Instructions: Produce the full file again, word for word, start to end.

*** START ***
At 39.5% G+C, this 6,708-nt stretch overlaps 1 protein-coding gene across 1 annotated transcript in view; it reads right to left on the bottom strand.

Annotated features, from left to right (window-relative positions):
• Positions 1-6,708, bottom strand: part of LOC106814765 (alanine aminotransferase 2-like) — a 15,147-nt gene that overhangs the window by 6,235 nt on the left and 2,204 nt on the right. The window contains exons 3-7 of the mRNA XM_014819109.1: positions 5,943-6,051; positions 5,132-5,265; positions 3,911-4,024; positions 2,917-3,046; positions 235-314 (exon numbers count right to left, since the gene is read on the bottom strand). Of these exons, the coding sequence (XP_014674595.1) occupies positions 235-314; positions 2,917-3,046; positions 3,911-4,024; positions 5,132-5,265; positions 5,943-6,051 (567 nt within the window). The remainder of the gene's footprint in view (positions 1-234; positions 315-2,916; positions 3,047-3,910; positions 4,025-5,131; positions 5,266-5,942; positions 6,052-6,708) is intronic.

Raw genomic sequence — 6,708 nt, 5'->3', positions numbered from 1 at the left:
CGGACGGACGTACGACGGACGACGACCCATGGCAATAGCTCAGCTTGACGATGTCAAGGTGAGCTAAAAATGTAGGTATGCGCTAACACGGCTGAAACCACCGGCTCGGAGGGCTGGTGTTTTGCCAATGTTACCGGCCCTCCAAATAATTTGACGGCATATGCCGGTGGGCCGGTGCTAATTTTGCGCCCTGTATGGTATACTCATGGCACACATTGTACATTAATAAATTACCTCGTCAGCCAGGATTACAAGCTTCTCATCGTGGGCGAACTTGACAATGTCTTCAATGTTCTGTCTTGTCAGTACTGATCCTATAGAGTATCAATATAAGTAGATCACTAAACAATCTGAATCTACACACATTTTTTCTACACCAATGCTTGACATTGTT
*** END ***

At 39.5% G+C, this 6,708-nt stretch overlaps 1 protein-coding gene across 1 annotated transcript in view; it reads right to left on the bottom strand.

Annotated features, from left to right (window-relative positions):
• Positions 1-6,708, bottom strand: part of LOC106814765 (alanine aminotransferase 2-like) — a 15,147-nt gene that overhangs the window by 6,235 nt on the left and 2,204 nt on the right. The window contains exons 3-7 of the mRNA XM_014819109.1: positions 5,943-6,051; positions 5,132-5,265; positions 3,911-4,024; positions 2,917-3,046; positions 235-314 (exon numbers count right to left, since the gene is read on the bottom strand). Of these exons, the coding sequence (XP_014674595.1) occupies positions 235-314; positions 2,917-3,046; positions 3,911-4,024; positions 5,132-5,265; positions 5,943-6,051 (567 nt within the window). The remainder of the gene's footprint in view (positions 1-234; positions 315-2,916; positions 3,047-3,910; positions 4,025-5,131; positions 5,266-5,942; positions 6,052-6,708) is intronic.

Raw genomic sequence — 6,708 nt, 5'->3', positions numbered from 1 at the left:
CGGACGGACGTACGACGGACGACGACCCATGGCAATAGCTCAGCTTGACGATGTCAAGGTGAGCTAAAAATGTAGGTATGCGCTAACACGGCTGAAACCACCGGCTCGGAGGGCTGGTGTTTTGCCAATGTTACCGGCCCTCCAAATAATTTGACGGCATATGCCGGTGGGCCGGTGCTAATTTTGCGCCCTGTATGGTATACTCATGGCACACATTGTACATTAATAAATTACCTCGTCAGCCAGGATTACAAGCTTCTCATCGTGGGCGAACTTGACAATGTCTTCAATGTTCTGTCTTGTCAGTACTGATCCTATAGAGTATCAATATAAGTAGATCACTAAACAATCTGAATCTACACACATTTTTTCTACACCAATGCTTGACATTGTT